Roger Molina is a creative force: a platform artist, Sam Villa ArTeam educator, and master stylist at Lunatic Fringe in Park City, UT (and, in a past life, a touring musician.) Most people know him through his wildly effective stop-motion viral video tutorials on Instagram. Here, he talks about how he keeps his creative juices flowing.
What inspires you?
Dreams! The first concept for viral videos came to me in a dream. I’ve had multiple dreams that had angles or concepts, not all of them are clear on exact details, just overall concepts. And I remember the feeling or message involved usually. It’s awesome. More please!
What was your biggest “aha” moment as a hairdresser?
As a young hairdresser transitioning from the Paul Mitchell culture to Redken, it all hit me. It wasn’t just square, round and triangular (Paul Mitchell's methodology) or scooping, swelling, and straight graduation (Redken’s methodology)—it was all the truths of the world combined.
Every brand coins their unique theory, but they all bear the same truths. I use every bit of knowledge I’ve gathered from all the teachings. From Vidal, the Mascolos, Paul Mitchell, Redken, Sam Villa … all the way to the unorthodox teachings of my session influences and beyond.
It is all truth if it works for you. Don’t stick to just one; you’ll be limited by it. Embrace every bit of knowledge and reset your standard over and over.
What’s unique about your teaching style?
You have to hit all the senses — sound, sight, imagination, physical touch. Visual and inspiring, illustrated and alive. Speak to the heart, connect and make a difference.
I also like to challenge the learner and make them think about where they are technically, spiritually and professionally. To help them find their gifts, draw them out and nurture them. To impact their life.
What is your educational focus and advice?
My focus now is teaching the foundational structures of haircutting in video form (see here). I've been gathering a solid bank of shapes and cuts, even colors, on Instagram. I want people to have a play-by-play in their mind before they begin cutting any shape. A plan backed by flexibility and confidence.
If a cut doesn’t really click, try writing down the angles. The top, back and side view is where I start. Try to map out all over directions, sections and elevations. And after the cut, go back to your chart and write down the updates. The only way to start seeing shape this way is to practice. (See a recent class on square concave layers here.)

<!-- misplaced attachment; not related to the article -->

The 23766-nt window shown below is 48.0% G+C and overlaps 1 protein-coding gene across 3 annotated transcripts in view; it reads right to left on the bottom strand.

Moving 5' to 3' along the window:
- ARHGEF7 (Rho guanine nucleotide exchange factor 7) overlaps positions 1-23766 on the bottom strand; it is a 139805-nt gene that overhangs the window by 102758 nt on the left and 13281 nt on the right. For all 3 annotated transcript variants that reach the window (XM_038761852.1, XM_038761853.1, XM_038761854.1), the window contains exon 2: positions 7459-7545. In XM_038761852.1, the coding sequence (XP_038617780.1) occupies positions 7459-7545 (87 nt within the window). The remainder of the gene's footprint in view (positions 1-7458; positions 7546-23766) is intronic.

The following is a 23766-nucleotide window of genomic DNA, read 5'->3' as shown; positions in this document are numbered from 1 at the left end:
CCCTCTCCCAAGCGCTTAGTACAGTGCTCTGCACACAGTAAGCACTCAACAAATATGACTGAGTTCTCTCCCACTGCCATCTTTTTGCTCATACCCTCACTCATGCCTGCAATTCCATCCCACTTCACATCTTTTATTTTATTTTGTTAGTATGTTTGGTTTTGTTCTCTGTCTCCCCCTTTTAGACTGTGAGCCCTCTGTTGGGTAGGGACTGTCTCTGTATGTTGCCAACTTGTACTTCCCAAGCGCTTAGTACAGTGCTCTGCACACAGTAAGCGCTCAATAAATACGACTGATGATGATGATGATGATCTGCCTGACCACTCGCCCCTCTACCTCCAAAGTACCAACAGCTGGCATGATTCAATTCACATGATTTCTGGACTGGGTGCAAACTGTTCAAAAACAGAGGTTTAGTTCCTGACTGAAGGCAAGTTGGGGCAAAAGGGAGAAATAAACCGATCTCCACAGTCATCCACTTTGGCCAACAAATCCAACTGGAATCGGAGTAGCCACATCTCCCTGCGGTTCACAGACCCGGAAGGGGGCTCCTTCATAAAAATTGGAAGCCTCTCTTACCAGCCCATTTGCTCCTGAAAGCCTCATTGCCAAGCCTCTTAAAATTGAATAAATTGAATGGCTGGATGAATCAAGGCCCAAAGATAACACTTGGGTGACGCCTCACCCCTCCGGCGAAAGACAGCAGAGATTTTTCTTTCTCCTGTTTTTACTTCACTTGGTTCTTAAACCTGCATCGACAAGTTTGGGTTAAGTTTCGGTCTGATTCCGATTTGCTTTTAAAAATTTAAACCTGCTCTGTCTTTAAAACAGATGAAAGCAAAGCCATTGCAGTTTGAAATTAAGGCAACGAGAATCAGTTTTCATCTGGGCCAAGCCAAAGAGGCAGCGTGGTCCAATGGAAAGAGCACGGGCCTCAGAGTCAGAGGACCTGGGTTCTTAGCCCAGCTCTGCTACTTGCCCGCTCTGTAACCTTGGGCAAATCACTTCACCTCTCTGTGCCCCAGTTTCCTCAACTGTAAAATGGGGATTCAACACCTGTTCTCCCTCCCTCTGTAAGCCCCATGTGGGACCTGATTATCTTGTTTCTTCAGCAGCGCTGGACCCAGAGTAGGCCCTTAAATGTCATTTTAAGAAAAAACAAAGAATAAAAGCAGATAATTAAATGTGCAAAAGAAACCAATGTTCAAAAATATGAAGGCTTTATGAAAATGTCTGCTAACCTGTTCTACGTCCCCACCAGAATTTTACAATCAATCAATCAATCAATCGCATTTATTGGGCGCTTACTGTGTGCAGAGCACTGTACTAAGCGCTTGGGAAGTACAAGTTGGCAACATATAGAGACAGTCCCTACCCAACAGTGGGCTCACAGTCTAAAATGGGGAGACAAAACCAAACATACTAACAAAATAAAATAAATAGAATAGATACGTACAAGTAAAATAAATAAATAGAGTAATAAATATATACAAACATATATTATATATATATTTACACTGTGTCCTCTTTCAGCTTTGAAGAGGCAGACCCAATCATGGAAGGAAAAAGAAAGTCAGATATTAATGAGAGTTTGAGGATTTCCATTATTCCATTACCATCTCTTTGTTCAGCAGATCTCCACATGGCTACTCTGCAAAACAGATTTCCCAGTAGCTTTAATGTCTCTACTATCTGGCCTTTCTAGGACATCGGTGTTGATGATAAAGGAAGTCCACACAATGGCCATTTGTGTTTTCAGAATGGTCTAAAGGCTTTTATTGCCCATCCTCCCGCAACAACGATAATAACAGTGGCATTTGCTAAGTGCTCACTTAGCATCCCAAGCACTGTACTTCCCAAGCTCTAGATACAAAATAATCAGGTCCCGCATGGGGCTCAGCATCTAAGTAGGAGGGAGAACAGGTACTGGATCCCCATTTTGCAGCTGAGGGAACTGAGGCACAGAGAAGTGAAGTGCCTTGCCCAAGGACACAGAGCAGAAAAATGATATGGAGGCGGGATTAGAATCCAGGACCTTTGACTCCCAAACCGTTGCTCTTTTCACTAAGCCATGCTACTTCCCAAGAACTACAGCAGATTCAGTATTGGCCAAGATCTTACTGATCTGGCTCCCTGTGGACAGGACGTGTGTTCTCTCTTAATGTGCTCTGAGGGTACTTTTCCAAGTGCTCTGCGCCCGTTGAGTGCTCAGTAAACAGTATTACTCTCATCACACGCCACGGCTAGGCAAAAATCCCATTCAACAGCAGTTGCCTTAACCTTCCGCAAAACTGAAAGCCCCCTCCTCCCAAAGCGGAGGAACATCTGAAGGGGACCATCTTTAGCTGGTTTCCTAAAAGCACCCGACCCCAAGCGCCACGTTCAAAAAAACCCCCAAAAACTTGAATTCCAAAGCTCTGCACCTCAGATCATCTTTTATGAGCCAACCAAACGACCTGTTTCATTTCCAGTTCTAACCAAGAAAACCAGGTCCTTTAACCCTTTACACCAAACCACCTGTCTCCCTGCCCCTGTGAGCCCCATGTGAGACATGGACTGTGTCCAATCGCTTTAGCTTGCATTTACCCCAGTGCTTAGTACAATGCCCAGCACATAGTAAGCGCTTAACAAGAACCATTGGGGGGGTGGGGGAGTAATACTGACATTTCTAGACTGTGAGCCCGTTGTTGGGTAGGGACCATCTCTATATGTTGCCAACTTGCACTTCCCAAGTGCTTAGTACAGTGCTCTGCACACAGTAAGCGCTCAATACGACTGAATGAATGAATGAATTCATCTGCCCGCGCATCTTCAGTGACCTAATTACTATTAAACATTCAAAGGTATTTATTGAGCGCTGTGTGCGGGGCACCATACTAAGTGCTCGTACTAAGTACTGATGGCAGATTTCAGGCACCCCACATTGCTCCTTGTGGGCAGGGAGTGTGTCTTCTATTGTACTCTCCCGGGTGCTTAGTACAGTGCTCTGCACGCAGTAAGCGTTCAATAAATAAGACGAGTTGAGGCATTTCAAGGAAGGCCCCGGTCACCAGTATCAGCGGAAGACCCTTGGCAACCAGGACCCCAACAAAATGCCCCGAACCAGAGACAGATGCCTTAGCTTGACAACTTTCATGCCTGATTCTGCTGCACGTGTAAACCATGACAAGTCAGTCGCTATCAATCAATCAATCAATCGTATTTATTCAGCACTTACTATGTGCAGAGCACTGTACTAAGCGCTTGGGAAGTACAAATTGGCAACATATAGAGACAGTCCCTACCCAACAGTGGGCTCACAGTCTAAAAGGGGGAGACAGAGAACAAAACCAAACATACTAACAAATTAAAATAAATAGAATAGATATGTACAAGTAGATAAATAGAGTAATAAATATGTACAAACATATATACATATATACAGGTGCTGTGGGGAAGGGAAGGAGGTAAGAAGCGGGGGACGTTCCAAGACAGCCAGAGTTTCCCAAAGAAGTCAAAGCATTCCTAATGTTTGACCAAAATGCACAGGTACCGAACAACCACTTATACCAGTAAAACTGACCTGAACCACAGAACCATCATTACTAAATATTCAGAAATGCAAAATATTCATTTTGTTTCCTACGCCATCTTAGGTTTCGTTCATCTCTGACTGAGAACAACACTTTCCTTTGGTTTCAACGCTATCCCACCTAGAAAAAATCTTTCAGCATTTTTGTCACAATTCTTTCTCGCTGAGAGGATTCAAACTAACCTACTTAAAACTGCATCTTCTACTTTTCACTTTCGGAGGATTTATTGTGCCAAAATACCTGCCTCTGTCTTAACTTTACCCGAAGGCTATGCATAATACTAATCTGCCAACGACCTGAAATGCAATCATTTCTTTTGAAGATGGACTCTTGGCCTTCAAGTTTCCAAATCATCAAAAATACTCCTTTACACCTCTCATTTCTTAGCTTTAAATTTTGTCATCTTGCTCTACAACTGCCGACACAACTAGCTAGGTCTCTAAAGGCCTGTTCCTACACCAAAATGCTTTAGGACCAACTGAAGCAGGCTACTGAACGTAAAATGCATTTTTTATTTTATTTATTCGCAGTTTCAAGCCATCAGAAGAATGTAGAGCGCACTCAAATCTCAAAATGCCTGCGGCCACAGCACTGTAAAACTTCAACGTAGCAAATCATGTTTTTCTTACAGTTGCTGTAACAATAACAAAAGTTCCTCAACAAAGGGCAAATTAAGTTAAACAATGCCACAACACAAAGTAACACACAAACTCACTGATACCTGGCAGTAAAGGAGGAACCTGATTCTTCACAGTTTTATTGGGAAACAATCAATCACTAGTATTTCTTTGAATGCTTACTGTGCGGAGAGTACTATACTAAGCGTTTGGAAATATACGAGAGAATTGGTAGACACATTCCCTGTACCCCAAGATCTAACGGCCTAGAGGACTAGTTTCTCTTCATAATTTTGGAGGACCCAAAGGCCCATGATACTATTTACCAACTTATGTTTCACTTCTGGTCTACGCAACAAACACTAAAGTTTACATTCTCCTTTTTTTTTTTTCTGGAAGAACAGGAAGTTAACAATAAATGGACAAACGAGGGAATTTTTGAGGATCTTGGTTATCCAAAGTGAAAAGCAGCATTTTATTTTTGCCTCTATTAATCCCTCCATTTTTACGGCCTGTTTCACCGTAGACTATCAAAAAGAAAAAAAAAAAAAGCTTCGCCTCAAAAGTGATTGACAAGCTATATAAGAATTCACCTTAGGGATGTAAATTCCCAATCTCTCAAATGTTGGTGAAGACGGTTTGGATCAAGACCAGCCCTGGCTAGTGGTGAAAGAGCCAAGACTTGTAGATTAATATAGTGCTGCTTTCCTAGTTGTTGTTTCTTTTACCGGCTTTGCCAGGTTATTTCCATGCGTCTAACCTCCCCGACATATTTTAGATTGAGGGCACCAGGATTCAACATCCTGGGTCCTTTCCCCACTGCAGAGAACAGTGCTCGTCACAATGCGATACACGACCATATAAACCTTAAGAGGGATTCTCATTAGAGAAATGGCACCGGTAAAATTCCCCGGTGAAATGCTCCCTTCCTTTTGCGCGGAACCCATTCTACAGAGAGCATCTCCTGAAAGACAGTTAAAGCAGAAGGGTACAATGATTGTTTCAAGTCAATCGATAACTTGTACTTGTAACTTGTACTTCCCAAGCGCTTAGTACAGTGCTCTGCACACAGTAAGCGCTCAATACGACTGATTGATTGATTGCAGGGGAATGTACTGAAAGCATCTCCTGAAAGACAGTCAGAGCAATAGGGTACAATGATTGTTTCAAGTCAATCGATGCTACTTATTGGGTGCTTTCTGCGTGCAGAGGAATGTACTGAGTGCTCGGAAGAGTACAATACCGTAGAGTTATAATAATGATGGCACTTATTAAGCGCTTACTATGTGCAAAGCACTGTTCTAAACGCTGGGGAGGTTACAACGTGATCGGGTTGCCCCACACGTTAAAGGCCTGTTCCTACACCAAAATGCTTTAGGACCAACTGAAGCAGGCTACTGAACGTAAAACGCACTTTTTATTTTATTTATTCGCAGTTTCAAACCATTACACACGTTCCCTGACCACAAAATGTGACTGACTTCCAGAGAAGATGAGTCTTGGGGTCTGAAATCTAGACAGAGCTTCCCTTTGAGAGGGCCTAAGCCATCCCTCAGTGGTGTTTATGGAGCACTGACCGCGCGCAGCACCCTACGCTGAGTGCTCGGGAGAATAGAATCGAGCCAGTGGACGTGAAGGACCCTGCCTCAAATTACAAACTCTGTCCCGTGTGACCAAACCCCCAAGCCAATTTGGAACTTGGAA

Can you share a moment where you knew you made an impact on a student’s learning?
I was able to teach Cut Club, the cutting program for the new stylists at Lunatic Fringe. Seeing the light come on is my thing. The content on this day was concave versus round layering—a hard-fought lesson always. After the cuts were done, there was a look of relief on all the faces. I believe this was a huge day of breakthrough for them and many wrote messages thanking me. It’s mostly the feeling that I recall: Purposed. Their understanding was my validation.
If you were stranded on a desert island (where beauty and fashion reigned supreme) what one tool you would bring?
My go-to tool would be a Sam Villa Professional Light Ionic Blow Dryer with diffuser and a natural-bristle Sam Villa Artist Series Finishing Brush. Curly hair arsenal only, haha! And if the island had no electricity, I’d battle on with just the brush.
Tell us something about yourself that we don’t already know.
I’m also a musician. I play guitar, sing, and write songs. I’ve been in many bands; my most prominent were Noise Ratchet and Creature and The Woods — both are on Spotify and other streaming platforms.
Book an in-salon class (hands on and demos) and/or learn more about where Molina will be teaching here.